Objective Branch CO2 efflux is one of the important components of stand carbon release. Studying the change of branch CO2 efflux of Larix principis-rupprechtii under simulated nitrogen deposition could provide a theoretical basis for the management of carbon sequestration and sink increase of L. principis-rupprechtii forest under the background of nitrogen deposition.
Method 25-year-old and 32-year-old plantations of L. principis-rupprechtii were selected. Four nitrogen addition treatments, i.e. control (CK, 0 kg/(ha·year)), low nitrogen (N1, 75 kg/(ha·year)), medium nitrogen (N2, 150 kg/(ha·year)) and high nitrogen (N3, 225 kg/(ha·year)) were set. From June to October in 2021, the branch CO2 efflux was monitored in situ using LI-8100A, and the branch samples were collected to determine the nitrogen content.
Result (1) The CO2 efflux and air temperature of L. principis-rupprechtii branches basically showed a “single-peak” monthly change, and the peak appeared from June to August. The air temperature could explain the changes of branch CO2 efflux of two stands by 37%−82% and 40%−70%, respectively.(2) The average branch CO2 efflux of L. principis-rupprechtii at 25-year-old and 32-year-old from June to October showed an increasing trend with the increase of N addition intensity, but only differed significantly under N3 treatment (P < 0.05). The CO2 efflux of CK, N1 and N2 treatments at 25-year-old was significantly higher than that at 32-year-old (P < 0.05). The temperature sensitivity (Q10) of branch CO2 efflux was decreased by N addition except for 32-year-old plantations under N1 treatment. (3) Nitrogen addition significantly increased the 25-year-old branch nitrogen content; there was no significant change in shoot nitrogen content in 32-year-old branch nitrogen content (P > 0.05). There was a significantly negative linear relationship between the branch CO2 efflux of L. principis-rupprechtii and the branch nitrogen content at both ages (P < 0.01). The nitrogen content can explain 16% (25-year-old) and 32% (32-year-old) variation of branch CO2 efflux.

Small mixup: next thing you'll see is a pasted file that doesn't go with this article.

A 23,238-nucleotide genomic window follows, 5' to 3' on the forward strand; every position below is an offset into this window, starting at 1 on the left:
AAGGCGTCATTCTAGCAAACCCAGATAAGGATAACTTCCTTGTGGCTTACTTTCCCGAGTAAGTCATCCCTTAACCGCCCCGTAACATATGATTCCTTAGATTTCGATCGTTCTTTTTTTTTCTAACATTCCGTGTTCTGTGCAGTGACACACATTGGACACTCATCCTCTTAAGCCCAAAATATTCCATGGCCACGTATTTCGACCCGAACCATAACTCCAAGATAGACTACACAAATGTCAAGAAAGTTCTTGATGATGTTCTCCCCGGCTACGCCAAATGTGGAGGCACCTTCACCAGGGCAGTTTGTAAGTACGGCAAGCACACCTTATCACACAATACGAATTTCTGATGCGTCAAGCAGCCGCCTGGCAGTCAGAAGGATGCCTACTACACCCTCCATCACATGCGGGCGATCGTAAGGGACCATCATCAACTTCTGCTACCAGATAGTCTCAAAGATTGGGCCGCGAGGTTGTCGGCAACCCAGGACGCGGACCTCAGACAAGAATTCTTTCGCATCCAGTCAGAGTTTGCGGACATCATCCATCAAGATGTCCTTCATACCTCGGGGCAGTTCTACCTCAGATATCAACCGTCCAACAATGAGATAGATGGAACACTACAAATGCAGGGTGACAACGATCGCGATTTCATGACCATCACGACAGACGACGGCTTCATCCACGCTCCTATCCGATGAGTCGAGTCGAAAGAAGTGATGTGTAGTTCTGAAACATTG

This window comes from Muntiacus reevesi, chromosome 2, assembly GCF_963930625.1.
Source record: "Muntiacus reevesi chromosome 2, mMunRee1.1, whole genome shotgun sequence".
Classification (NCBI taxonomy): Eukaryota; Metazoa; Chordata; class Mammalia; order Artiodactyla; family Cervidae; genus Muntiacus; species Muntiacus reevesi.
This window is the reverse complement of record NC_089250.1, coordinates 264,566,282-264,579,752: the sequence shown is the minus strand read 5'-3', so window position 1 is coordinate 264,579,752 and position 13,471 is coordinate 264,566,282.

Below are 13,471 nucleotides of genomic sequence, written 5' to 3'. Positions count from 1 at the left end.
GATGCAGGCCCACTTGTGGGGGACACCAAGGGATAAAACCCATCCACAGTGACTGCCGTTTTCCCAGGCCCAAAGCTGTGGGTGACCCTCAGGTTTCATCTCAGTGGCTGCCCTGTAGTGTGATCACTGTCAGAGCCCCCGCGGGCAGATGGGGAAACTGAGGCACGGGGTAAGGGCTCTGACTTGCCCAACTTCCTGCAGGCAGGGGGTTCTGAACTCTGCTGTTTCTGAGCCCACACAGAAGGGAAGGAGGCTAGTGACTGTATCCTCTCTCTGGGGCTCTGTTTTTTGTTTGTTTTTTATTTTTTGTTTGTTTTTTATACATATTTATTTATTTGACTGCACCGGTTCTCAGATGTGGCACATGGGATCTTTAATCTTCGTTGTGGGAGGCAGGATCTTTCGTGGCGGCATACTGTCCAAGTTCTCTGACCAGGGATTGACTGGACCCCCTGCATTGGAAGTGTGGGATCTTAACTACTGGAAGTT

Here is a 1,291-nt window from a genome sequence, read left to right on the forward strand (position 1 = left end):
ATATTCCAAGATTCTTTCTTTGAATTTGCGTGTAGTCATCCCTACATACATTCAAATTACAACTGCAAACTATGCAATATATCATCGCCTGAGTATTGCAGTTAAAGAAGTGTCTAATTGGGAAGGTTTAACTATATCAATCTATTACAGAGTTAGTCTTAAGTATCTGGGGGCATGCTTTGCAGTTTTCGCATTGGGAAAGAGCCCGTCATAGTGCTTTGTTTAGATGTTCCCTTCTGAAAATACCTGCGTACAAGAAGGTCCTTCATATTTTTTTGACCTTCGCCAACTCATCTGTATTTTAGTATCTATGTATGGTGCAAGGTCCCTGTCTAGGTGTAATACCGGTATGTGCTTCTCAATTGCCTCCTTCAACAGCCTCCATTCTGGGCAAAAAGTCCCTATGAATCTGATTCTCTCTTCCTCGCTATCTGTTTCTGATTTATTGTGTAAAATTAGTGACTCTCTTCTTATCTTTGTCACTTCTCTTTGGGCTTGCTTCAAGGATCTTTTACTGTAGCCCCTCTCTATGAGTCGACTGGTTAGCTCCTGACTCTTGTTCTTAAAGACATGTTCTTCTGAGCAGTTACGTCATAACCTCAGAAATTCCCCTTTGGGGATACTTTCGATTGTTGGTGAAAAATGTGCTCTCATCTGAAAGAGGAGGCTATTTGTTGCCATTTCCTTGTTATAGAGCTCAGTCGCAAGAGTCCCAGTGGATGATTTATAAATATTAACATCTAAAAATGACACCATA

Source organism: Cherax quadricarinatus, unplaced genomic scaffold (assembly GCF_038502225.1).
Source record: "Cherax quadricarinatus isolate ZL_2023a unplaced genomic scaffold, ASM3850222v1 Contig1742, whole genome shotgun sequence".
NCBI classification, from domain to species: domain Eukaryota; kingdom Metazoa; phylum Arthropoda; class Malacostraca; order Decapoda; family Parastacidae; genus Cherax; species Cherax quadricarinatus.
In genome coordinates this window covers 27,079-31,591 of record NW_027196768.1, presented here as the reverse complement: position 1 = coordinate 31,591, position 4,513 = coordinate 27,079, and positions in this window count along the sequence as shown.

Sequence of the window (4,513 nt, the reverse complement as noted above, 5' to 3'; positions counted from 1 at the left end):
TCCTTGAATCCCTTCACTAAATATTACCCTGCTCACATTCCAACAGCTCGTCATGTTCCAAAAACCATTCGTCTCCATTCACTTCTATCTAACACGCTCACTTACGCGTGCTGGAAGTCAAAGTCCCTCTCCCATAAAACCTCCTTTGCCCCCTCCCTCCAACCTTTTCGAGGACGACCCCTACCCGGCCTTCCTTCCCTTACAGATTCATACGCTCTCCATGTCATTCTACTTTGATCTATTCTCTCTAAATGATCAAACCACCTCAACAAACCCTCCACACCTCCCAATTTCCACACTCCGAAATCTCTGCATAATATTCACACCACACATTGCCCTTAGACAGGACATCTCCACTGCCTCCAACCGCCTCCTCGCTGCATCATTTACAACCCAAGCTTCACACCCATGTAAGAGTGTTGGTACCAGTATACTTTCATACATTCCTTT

Conclusion The branch CO2 efflux is affected by air temperature, nitrogen addition and forest age. All three factors should be considered when constructing a tree carbon release model of L. principis-rupprechtii.